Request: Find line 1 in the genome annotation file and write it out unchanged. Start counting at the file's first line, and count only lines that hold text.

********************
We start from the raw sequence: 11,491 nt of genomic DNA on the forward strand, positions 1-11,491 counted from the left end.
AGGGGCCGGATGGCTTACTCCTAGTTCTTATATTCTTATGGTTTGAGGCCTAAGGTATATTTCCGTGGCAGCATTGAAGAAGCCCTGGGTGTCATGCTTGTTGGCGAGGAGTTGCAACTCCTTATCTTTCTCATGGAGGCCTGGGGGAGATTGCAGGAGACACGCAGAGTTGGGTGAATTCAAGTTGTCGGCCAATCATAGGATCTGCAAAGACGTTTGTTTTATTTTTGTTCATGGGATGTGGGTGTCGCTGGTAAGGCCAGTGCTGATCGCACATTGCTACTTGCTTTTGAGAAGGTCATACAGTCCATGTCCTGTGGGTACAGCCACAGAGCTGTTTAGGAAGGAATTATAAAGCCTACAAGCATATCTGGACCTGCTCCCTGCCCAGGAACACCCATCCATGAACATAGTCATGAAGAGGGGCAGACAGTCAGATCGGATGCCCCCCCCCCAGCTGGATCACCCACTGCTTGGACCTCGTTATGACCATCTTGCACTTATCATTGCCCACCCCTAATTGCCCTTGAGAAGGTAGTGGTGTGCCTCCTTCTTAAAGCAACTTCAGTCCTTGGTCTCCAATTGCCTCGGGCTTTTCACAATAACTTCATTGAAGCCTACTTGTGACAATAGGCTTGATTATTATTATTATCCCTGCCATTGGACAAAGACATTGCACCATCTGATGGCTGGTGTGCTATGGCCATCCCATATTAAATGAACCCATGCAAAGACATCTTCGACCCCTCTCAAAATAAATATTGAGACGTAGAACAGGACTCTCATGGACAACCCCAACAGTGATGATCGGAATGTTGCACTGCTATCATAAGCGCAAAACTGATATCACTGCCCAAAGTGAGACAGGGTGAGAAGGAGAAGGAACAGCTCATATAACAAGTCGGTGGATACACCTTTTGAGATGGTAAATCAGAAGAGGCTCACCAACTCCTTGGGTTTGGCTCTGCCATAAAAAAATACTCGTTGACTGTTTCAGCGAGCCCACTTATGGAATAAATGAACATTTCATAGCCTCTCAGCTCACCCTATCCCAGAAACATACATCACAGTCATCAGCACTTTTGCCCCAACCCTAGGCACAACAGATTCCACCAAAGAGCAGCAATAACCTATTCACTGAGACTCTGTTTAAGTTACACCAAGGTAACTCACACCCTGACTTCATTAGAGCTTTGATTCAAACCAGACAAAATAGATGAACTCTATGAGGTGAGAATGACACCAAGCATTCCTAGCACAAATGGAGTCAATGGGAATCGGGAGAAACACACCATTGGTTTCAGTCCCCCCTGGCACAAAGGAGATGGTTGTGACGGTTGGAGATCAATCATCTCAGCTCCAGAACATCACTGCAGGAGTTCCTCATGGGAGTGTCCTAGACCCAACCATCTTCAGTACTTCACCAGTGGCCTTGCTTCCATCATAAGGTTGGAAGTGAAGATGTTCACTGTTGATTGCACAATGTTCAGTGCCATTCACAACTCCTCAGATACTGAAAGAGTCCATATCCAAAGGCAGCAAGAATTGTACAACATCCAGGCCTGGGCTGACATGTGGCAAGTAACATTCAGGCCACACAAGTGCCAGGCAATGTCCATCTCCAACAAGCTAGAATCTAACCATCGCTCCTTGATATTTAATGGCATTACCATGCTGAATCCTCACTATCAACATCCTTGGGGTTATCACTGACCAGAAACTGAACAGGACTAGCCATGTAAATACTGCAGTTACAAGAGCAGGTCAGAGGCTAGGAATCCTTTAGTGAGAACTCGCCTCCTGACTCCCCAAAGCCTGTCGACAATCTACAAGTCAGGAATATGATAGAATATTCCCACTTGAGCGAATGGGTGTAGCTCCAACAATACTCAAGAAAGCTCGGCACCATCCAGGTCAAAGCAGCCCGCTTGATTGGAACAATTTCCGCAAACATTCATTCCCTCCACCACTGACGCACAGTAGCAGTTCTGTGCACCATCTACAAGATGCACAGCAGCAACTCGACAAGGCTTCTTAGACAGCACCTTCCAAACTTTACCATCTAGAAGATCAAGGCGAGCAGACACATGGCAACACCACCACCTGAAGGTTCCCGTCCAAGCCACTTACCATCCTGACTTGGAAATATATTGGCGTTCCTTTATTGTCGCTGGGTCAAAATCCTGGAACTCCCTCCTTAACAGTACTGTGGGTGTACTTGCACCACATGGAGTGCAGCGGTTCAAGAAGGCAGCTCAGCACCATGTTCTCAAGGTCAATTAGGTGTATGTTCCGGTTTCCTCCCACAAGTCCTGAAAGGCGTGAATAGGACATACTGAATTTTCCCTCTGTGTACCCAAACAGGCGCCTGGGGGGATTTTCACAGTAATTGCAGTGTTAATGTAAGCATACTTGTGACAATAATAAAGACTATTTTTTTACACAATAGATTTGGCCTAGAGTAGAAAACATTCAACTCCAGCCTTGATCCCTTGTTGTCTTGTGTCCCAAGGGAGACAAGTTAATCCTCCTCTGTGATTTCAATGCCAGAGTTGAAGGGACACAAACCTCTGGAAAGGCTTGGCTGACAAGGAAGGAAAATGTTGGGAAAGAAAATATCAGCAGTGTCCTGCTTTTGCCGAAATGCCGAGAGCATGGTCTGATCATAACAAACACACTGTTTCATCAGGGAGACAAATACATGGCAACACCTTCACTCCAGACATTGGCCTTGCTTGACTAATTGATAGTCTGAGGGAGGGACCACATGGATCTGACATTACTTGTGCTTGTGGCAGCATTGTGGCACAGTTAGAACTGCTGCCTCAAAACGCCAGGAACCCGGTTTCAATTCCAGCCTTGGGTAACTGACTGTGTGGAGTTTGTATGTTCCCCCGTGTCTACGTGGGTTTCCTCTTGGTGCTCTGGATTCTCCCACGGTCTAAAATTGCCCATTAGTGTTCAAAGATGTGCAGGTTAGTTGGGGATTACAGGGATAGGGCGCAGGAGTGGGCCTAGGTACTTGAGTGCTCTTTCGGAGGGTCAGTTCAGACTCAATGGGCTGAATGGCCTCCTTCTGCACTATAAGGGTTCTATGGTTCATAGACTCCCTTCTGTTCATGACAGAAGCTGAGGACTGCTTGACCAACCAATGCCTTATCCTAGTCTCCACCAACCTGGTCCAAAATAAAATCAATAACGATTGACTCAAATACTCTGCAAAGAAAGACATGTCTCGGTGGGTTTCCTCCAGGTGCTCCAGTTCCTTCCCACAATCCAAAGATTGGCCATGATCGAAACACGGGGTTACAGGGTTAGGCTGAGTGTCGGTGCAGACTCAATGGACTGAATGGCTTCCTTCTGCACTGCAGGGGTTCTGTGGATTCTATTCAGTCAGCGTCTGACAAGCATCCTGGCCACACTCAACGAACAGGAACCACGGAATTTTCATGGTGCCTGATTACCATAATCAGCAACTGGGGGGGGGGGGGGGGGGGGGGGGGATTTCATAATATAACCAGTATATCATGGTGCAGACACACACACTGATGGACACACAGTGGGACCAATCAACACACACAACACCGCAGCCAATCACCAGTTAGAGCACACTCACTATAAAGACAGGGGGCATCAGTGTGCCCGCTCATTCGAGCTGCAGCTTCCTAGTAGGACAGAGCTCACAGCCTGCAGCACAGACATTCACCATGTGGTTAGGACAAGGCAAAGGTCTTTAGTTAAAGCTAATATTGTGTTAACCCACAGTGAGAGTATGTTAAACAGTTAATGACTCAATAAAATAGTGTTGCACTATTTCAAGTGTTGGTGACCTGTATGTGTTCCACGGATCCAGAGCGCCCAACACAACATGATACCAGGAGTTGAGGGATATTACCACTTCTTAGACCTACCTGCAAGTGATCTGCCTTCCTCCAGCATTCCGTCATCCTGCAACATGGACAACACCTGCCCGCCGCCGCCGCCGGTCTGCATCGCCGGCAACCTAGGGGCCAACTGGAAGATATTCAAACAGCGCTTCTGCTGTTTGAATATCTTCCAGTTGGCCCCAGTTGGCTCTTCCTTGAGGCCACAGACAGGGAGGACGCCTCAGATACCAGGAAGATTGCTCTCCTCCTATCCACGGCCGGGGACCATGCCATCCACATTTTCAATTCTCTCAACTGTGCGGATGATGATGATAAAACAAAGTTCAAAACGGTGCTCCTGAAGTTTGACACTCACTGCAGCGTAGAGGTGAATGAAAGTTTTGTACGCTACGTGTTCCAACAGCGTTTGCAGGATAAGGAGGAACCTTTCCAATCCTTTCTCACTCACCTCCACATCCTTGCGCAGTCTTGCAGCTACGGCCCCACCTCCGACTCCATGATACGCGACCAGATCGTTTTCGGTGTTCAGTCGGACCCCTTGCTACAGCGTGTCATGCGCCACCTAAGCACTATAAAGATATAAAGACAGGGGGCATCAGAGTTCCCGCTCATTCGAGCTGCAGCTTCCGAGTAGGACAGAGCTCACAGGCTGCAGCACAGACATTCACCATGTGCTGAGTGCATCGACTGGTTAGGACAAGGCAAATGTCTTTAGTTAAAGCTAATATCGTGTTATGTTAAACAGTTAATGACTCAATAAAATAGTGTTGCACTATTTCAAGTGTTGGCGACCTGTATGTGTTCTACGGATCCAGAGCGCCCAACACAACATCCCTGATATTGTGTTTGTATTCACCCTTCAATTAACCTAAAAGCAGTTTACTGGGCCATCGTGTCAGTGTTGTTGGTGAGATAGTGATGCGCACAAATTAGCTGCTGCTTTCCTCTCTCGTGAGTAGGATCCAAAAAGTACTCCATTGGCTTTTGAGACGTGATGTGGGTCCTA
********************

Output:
We start from the raw sequence: 11,491 nt of genomic DNA on the forward strand, positions 1-11,491 counted from the left end.